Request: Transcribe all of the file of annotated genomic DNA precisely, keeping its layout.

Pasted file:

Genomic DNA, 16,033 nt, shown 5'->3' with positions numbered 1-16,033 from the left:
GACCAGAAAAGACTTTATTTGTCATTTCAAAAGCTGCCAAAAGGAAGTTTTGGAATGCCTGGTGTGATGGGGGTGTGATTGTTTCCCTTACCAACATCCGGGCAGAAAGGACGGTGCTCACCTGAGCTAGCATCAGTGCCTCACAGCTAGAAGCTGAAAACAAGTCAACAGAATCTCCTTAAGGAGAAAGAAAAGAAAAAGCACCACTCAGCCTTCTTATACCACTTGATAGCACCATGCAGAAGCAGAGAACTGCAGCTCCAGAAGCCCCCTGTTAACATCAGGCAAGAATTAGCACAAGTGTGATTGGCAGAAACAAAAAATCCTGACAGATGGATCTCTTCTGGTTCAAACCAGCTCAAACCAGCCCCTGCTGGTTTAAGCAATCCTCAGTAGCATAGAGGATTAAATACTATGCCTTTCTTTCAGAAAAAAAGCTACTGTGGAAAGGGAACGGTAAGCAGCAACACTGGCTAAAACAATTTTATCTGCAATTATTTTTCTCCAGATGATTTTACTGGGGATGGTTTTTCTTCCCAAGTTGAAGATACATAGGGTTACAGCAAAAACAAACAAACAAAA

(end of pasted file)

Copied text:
Genomic DNA, 16,033 nt, shown 5'->3' with positions numbered 1-16,033 from the left:
GACCAGAAAAGACTTTATTTGTCATTTCAAAAGCTGCCAAAAGGAAGTTTTGGAATGCCTGGTGTGATGGGGGTGTGATTGTTTCCCTTACCAACATCCGGGCAGAAAGGACGGTGCTCACCTGAGCTAGCATCAGTGCCTCACAGCTAGAAGCTGAAAACAAGTCAACAGAATCTCCTTAAGGAGAAAGAAAAGAAAAAGCACCACTCAGCCTTCTTATACCACTTGATAGCACCATGCAGAAGCAGAGAACTGCAGCTCCAGAAGCCCCCTGTTAACATCAGGCAAGAATTAGCACAAGTGTGATTGGCAGAAACAAAAAATCCTGACAGATGGATCTCTTCTGGTTCAAACCAGCTCAAACCAGCCCCTGCTGGTTTAAGCAATCCTCAGTAGCATAGAGGATTAAATACTATGCCTTTCTTTCAGAAAAAAAGCTACTGTGGAAAGGGAACGGTAAGCAGCAACACTGGCTAAAACAATTTTATCTGCAATTATTTTTCTCCAGATGATTTTACTGGGGATGGTTTTTCTTCCCAAGTTGAAGATACATAGGGTTACAGCAAAAACAAACAAACAAAA